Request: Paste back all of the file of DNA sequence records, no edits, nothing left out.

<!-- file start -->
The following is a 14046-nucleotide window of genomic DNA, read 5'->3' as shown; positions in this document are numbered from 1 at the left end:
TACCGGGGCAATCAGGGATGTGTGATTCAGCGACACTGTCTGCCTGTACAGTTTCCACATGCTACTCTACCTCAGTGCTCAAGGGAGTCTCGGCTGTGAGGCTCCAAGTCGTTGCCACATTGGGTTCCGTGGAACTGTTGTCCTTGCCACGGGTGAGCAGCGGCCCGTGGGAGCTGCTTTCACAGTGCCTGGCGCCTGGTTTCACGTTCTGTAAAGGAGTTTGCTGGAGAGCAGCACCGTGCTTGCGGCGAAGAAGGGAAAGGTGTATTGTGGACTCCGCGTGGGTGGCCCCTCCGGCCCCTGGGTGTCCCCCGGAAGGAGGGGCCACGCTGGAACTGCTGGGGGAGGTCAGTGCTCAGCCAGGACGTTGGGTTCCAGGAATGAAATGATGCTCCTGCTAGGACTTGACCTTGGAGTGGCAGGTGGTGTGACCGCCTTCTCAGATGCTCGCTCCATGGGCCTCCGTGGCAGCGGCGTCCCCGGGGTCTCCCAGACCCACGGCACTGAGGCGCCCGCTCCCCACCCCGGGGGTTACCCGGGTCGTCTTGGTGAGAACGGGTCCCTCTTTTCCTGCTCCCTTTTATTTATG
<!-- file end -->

The following is a 14046-nucleotide window of genomic DNA, read 5'->3' as shown; positions in this document are numbered from 1 at the left end:
TACCGGGGCAATCAGGGATGTGTGATTCAGCGACACTGTCTGCCTGTACAGTTTCCACATGCTACTCTACCTCAGTGCTCAAGGGAGTCTCGGCTGTGAGGCTCCAAGTCGTTGCCACATTGGGTTCCGTGGAACTGTTGTCCTTGCCACGGGTGAGCAGCGGCCCGTGGGAGCTGCTTTCACAGTGCCTGGCGCCTGGTTTCACGTTCTGTAAAGGAGTTTGCTGGAGAGCAGCACCGTGCTTGCGGCGAAGAAGGGAAAGGTGTATTGTGGACTCCGCGTGGGTGGCCCCTCCGGCCCCTGGGTGTCCCCCGGAAGGAGGGGCCACGCTGGAACTGCTGGGGGAGGTCAGTGCTCAGCCAGGACGTTGGGTTCCAGGAATGAAATGATGCTCCTGCTAGGACTTGACCTTGGAGTGGCAGGTGGTGTGACCGCCTTCTCAGATGCTCGCTCCATGGGCCTCCGTGGCAGCGGCGTCCCCGGGGTCTCCCAGACCCACGGCACTGAGGCGCCCGCTCCCCACCCCGGGGGTTACCCGGGTCGTCTTGGTGAGAACGGGTCCCTCTTTTCCTGCTCCCTTTTATTTATG